We spoke to anti-apartheid campaigner Reverend Iain Whyte about his experience at the Homeless World Cup in Cape Town.
In 2006, Cape Town hosted the fourth Homeless World Cup. 48 nations competed for the title, with 496 players representing their countries. Russia lifted the cup. In 6th place was Cameroon, coached by Aaron Agien Nyangkwe and supported by Scottish reverend, anti-apartheid campaigner and newly qualified football coach, Iain Whyte.
He jokes when asked about his impact as a coach, “I think they would have done better without me!” The one thing he’s proud of is that he convinced the coach to give the reserve goalkeeper some game time. “He will always be able to remember that, I’m pleased I was able to give that to him.”
That wasn’t the only thing that he gave to the Homeless World Cup in Cape Town, he also invited Nobel Peace Prize winner Desmond Tutu to visit the tournament. Describing Desmond Tutu, Iain mentioned his “fantastic sense of humour”; “he heard that one of the Scottish lads had fallen in love with a South African girl so made a joke about it.”
As well as his sense of humour, he knew when to be serious. In Cape Town, Desmond Tutu made a rallying call: “Everyone should have a home. It is a right, not a privilege. People treat the homeless as if they’re sub-human. In order to overcome this discrimination, we have to unite against homelessness as we did when we fought apartheid.”
The impact of the Homeless World Cup in Cape Town was also felt by the Chief of Police who said crime levels in the city had fallen during the ten-day tournament. According to him, gang leaders told their members that the people at the tournament were helping the homeless and to leave them alone. For those ten days, the Homeless World Cup offered everyone protection, as well as hope.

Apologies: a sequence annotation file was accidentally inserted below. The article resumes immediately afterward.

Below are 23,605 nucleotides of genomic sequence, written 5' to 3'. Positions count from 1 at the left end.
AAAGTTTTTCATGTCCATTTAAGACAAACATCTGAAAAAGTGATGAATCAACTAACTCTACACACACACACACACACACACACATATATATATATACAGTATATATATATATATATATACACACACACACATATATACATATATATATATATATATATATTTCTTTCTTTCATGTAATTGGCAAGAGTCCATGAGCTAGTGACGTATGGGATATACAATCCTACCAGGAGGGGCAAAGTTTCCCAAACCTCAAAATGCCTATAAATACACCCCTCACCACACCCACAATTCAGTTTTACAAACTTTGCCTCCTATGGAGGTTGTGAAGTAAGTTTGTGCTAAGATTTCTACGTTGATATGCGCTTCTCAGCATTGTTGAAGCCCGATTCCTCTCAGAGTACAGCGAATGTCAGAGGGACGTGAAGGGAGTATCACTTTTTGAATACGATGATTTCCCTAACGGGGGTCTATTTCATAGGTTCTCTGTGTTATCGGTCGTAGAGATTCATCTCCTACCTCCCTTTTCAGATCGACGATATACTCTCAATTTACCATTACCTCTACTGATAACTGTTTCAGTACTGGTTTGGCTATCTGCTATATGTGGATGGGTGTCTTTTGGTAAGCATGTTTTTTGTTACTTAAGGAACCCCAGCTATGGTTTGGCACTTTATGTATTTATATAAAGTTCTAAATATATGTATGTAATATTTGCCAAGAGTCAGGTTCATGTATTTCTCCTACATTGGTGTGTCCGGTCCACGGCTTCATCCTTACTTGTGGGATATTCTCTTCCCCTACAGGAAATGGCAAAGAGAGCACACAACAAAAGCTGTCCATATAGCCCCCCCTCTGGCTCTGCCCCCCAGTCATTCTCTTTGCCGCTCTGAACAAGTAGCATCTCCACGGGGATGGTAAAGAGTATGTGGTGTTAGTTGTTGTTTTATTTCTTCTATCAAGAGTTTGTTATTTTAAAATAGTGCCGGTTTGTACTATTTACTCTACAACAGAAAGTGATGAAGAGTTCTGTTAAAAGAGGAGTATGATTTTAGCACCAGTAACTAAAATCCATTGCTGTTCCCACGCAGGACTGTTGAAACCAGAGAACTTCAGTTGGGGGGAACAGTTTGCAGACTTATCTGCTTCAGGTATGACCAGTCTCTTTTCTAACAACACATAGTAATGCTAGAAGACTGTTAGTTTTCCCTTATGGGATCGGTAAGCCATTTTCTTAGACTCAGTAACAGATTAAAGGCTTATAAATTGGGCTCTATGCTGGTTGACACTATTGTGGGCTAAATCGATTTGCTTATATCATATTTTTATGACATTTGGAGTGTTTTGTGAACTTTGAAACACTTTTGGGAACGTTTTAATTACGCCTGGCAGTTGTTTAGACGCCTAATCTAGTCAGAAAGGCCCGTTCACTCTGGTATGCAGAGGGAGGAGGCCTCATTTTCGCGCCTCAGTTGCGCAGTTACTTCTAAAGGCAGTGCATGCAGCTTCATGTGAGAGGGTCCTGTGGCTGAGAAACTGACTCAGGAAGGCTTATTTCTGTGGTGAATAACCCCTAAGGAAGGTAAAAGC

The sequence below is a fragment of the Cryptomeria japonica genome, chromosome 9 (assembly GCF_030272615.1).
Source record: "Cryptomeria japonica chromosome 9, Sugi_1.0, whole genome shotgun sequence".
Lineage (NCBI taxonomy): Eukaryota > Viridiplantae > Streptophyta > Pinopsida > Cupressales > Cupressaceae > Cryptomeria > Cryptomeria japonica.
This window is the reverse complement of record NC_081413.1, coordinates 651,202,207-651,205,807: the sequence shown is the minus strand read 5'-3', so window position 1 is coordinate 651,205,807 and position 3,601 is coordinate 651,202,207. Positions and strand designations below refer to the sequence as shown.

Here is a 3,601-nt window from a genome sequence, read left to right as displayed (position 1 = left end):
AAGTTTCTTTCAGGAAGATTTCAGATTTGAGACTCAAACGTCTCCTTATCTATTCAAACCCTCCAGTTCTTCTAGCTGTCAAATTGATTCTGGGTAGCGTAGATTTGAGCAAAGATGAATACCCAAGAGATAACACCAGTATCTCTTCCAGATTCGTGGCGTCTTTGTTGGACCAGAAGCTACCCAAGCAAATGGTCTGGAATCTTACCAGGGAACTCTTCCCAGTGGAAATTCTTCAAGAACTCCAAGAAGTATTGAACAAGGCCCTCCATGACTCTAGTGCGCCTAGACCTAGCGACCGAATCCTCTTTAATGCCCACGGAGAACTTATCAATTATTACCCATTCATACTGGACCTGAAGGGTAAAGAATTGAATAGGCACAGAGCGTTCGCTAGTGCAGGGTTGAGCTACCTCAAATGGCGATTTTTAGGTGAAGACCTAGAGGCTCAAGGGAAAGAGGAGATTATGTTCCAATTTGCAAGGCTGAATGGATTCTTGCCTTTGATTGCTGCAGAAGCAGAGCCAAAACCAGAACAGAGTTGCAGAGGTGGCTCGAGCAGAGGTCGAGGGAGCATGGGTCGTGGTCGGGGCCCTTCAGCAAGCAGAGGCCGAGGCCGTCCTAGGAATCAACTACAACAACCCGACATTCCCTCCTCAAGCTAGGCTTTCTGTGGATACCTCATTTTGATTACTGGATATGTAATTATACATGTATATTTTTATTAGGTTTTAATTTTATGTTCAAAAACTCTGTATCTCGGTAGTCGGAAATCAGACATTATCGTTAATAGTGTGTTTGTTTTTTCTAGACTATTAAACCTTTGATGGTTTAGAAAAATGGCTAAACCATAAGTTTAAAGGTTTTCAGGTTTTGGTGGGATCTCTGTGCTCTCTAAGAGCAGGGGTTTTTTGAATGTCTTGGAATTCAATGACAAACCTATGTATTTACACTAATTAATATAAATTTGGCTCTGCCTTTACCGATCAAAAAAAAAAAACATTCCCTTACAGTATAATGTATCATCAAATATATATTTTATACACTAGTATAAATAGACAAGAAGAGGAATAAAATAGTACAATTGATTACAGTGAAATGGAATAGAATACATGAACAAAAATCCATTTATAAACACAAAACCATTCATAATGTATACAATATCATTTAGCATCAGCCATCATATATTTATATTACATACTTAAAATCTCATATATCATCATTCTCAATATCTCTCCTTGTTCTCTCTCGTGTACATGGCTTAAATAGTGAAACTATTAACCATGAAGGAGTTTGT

The most memorable moment for Iain was a phone call, shortly after he had landed in Cape Town. A simple question of what he was doing tonight, led to a peculiar demand. “Please could you pick up Eusebio from the airport?” Iain has the photo of him and the 1965 Ballon d’Or winner on his wall; “he’s kind-of smiling”, he jokes. A surreal memory from a remarkable week.
But the lasting memory Iain took away from Cape Town was an experience of “common humanity”. He explains, it was a tournament with “huge humour which broke down barriers.” From Desmond Tutu to Eusebio to the reserve goalkeeper from Cameroon, there was a sense of togetherness. For ten days in Cape Town, everyone was united, and laughing.